[Interview] Talking Game Development with Jools Watsham

Introducing: Jools Watsham Interview

Recently, I had the opportunity to chat with Jools Watsham, founder of Atooi and longtime game developer. His projects span console generations and genres, as does his expertise and experience. Without further ado, please enjoy our conversation.

You’re a veteran of the industry. You’ve worked all over, and now you find yourself at Atooi. I love the slogan for your studio, “Retro Roots – Modern Mojo.” In addition to just being very catchy, it says a lot about your philosophy. What design principles are central to your identity as a game developer?

What would Nintendo do? Nintendo’s approach to game design is my main inspiration, where design is king. They are very pure about it. All other disciplines support what is needed by design. My goal with game design is to only include what is needed for the game that I am creating. Just because Mario jumps doesn’t mean your character should too. It is your world that you’re creating. Your unique rules. But, you must justify everything’s existence!

You have an incredibly prolific catalog of work that spans from the NES to the Nintendo Switch. You’ve worked on over forty titles, which is crazy to think about. What motivates you to work on project after project?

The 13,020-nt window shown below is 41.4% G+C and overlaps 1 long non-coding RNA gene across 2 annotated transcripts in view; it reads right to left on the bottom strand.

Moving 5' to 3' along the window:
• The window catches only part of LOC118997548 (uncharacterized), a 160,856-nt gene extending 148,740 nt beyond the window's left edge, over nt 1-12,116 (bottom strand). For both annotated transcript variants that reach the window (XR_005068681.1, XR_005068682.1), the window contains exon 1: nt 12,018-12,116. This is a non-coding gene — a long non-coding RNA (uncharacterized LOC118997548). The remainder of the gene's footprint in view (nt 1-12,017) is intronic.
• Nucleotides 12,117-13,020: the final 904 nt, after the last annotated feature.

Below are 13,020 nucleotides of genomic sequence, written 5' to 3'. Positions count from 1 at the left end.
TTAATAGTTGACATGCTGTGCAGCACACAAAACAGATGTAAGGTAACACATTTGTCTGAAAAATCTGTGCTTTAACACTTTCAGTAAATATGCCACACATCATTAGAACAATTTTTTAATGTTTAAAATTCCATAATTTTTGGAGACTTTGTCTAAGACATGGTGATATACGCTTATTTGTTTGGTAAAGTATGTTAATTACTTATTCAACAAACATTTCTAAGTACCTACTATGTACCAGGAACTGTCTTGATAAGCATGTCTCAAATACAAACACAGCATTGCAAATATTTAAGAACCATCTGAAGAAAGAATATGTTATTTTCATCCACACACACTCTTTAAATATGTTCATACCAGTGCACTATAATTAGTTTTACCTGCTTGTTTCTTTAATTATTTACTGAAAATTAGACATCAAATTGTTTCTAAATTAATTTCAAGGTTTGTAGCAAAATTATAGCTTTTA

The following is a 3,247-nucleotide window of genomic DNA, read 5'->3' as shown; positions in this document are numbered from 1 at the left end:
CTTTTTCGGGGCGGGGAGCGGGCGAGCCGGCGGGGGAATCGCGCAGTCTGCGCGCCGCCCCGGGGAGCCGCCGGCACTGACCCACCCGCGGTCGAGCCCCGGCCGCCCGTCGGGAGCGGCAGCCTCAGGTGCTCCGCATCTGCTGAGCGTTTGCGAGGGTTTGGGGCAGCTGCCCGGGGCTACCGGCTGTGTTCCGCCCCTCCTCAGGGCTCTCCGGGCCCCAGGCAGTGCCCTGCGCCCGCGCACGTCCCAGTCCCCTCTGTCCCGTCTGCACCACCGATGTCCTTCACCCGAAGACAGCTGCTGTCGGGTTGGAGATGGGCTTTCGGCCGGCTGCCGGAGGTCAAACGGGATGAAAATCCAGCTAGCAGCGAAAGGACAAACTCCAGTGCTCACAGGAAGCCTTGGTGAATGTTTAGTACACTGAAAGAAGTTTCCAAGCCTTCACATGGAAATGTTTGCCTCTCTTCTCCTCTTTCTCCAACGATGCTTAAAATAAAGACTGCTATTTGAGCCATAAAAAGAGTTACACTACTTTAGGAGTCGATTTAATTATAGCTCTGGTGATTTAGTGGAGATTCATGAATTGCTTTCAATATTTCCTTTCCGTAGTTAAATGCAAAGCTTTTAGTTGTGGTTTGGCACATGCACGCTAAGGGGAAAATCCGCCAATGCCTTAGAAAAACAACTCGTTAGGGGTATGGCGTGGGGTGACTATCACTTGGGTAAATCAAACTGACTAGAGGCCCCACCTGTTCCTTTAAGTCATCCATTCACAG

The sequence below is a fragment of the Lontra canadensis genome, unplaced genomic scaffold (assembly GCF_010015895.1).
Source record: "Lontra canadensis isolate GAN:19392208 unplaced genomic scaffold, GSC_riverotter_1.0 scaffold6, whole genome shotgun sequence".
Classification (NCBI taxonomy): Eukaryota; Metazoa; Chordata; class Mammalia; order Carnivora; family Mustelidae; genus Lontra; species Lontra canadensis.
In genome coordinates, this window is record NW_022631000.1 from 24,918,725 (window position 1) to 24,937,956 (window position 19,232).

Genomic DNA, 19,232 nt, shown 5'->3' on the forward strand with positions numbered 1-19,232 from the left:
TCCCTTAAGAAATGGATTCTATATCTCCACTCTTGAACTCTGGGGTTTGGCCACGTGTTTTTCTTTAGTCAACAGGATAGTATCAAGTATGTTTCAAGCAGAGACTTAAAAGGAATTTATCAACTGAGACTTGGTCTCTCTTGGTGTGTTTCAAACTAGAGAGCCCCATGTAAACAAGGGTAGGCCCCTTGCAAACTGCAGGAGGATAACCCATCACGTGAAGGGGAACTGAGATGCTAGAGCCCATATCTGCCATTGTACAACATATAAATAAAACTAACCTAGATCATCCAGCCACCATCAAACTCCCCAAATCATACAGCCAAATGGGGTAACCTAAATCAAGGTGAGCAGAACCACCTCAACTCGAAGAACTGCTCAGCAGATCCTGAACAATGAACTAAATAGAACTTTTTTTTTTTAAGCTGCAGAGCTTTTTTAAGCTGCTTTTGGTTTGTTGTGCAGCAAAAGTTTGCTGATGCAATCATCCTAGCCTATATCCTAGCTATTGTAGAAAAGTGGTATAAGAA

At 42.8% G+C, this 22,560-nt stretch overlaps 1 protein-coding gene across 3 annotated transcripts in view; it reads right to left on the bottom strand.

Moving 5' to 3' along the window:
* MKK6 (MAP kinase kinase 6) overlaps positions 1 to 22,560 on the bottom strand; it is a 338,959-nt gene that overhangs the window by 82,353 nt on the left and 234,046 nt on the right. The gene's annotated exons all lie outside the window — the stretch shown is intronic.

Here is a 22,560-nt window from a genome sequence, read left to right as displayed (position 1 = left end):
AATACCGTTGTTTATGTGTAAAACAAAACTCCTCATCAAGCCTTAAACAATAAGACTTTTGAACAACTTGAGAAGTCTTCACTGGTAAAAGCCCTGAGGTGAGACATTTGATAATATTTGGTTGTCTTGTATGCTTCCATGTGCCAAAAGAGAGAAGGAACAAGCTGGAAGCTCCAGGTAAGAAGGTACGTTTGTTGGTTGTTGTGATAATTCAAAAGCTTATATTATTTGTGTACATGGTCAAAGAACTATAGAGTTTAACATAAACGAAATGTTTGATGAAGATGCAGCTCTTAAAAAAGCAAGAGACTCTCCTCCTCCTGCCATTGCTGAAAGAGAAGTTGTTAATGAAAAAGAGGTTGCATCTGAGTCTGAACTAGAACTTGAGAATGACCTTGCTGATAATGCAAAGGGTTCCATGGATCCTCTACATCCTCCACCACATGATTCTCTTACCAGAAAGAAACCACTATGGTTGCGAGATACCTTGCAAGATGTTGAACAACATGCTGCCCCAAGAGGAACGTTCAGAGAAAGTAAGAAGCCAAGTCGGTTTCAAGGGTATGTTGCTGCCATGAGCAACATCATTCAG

Yeah, it is quite surprising when I reflect on that. I don’t quite understand how I have worked on so many games, but I can say that I am enjoying the journey. I am lucky that the challenge and process of creating a game is the motivation itself. Can I make a better game than the last? Can it effectively represent the original vision when complete? Will players enjoy it? Will it sell well? I hope I never get tired of making games. So far, so good.

I think any creative-type can relate to the notion of wanting a change of pace. Have there been times that you’ve wanted to step away from game development and do something else?

When game development is going well, everything makes sense. I think it is only when times are difficult or stressful that we question our situation and look for other solutions or outlets to soothe what ails us. You may have noticed that each of the games that I have designed is quite different than the others. I think this is one of the main factors that keeps development interesting for me. Taking on new genres you haven’t created before is thrilling and scary. Always finding new challenges and solutions is a very energizing cycle that feeds the process.